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|Headquarters||Phoenix, Arizona, U.S.|
PING is an American brand of premium golf equipment, as well as one of the largest of the remaining American manufacturers of golf clubs, based in Phoenix, Arizona, founded by Karsten Solheim, who was an engineer at the General Electric company. In 1959, he started making his own putters in his garage in Redwood City, California. In 1967, because of increasing demand for his putters, he resigned his job at General Electric in order to fully develop the PING company. Currently, PING produces clubs in every equipment category: drivers, fairway woods, hybrids, irons, wedges and putters.
Solheim began PING golf as a garage business. His frustration during the game of golf resulted from his difficulty putting with the putters of the era. The engineer from General Electric invented a new putter in his garage known as the "PING 1A".
The name "PING" came from the sound that Solheim heard as the metal struck the ball. The 1A and other PING putters to come would revolutionize the putter market with newly found "heel-toe" weighting.
The success Solheim found in 1959 with the invention of the 1A would set PING on a road to be one of the great innovators in the rich history of golf technology. The PING 1A's sales and hype would peak as Sports Illustrated named the PING 1A the "musical" putter for the sweet sound emitted.
In 1961, the Solheims moved from Redwood City, California to Phoenix, Arizona where the company would find a permanent home. Despite the increasing sales of the PING putter, Solheim continued to create his putters single-handedly in his garage after departing General Electric.
In the same year, he invented his first set of irons which he named "69", which he considered to be a good round of golf. Solheim continued to experiment with the effects of good heel-toe weighting in his irons and also milled a cavity into the steel back of the irons for added forgiveness.
The first PGA Tour victory while using a PING club came in 1962 at the Cajun Classic Open Invitational by John Barnum. Sales of the PING putters rose as the popularity steadily increased. The Golf World Cup of 1965 brought even greater sales of the garage-made PING putters as many of the top players used the PING putters during the televised event in Japan.
In 1966, possibly the greatest event of the PING Corporation's history occurred as Solheim had an idea for a new putter flash in his mind. As he was unable to find a piece of paper, the design for his new putter was sketched on the dust cover of a 78 RPM record. After Solheim had finalized the design, he was still in need for a name. Solheim's wife Louise suggested the name "Answer" for the new putter as it "was an answer for the vexing problems in putting". As the name "Answer" would be too long to fit on the putter, the name was shortened to just "Anser".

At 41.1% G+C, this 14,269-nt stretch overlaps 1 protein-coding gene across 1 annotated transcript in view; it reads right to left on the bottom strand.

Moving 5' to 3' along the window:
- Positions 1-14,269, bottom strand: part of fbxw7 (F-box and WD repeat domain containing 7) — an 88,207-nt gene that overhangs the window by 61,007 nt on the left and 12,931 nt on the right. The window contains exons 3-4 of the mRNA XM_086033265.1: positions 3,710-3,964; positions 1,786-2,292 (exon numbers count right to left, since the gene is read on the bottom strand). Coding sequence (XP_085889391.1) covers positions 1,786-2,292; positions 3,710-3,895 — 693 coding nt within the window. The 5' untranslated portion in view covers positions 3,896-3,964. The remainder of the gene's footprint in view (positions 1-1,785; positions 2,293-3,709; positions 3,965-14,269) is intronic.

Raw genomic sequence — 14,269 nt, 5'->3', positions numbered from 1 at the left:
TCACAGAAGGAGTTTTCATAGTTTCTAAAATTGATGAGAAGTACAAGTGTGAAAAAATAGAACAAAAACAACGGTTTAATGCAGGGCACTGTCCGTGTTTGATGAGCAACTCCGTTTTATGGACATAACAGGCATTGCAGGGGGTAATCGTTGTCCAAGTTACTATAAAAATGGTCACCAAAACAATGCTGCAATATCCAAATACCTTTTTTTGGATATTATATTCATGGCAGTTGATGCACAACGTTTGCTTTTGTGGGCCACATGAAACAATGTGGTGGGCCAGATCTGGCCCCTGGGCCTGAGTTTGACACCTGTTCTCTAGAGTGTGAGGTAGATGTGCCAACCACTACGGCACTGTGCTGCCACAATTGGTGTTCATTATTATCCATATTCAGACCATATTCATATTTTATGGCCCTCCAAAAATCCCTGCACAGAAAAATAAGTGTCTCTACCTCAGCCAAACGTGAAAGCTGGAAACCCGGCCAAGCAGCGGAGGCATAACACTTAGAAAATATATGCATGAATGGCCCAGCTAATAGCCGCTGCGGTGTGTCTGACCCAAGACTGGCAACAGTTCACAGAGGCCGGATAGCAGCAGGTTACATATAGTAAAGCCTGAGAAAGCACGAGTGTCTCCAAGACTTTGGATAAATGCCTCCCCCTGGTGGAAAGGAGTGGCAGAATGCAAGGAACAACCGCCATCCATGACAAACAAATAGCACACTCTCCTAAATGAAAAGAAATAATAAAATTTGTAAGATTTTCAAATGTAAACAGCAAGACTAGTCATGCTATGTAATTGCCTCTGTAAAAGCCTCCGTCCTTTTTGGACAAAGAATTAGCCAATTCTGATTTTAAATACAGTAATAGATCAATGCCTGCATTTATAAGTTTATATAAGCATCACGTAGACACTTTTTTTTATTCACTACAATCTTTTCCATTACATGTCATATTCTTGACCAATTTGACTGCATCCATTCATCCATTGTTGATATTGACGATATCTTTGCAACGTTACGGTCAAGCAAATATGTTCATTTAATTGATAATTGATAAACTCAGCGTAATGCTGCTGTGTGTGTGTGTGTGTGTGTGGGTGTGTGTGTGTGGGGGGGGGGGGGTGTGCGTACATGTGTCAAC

The Anser would go on to be the most influential putter in golf while setting the standard for what is considered to be the "conventional" putter and racking up 500 professional golf wins and becoming the "winningest" putter in history. The cavity back and low center of gravity provided superior feel for golfers of all abilities.
PING faced a major golf obstacle at the end of 1966 as the USGA, golf's governing body for rules and equipment, outlawed all PING putters other than the Anser for tournament and handicap play. The decision came as the other PING models had a special bend in the shaft located under the grip which was thought to give players a special advantage in the putting stroke.
In 1967, Solheim resigned his position at General Electric and moved his business from his garage to a factory calling his company the Karsten Manufacturing Corporation (KMC). The factory was still located in his new hometown of Phoenix, Arizona. The patent for the PING Anser putter came on March 21, 1967. The first major championship to be won using a PING putter came in 1969 at the Masters. The last major innovation by PING during the 1960s came with K1 stainless cast steel iron set.
Ping fitting innovation
Ping was the first manufacturer to offer high quality cast clubs, which both reduced costs, allowed better quality control for high tech features and set the stage for manufactured fitting.
Ping was also the first to offer factory fitting, via a variety of clubheads in different lies and offsets. Beginning about 1980 Ping began offering their fitting program based on a checklist of the player's physical characteristics, common problems and distances.
The 2011 checklist at the Ping website contained approximately 100 data inputs and was part of a 5-step fitting process covering everything from driver to putter.
Ping is so intent on custom fitting that it began manufacturing some iron clubheads with a small notch in the clubhead. The notch allows the clubhead to be bent to the required specification without the danger of breaking the clubhead as was the problem for previous models.
In 2011 Ping was offering a total of 12 iron clubhead alternatives (identified by color codes).
As a result, for golfers buying new clubs Ping clubs may offer a "best possible game" scenario. For golfers buying used Ping clubs, they should have them refitted unless both buyer and seller are of a similar age, height, weight, have a similar swing plane, etc. Failure to use a properly fitted Ping club may result the "worst possible game" scenario.[dubious ]
Ping Tour Players
Each series of putter is based around the same basic styles, which include the Anser, Zing, Craz-E, ½ Craz-E, B60, D66, Wack-E, ½ Wack-E (with exceptions coming in the Scottsdale Series)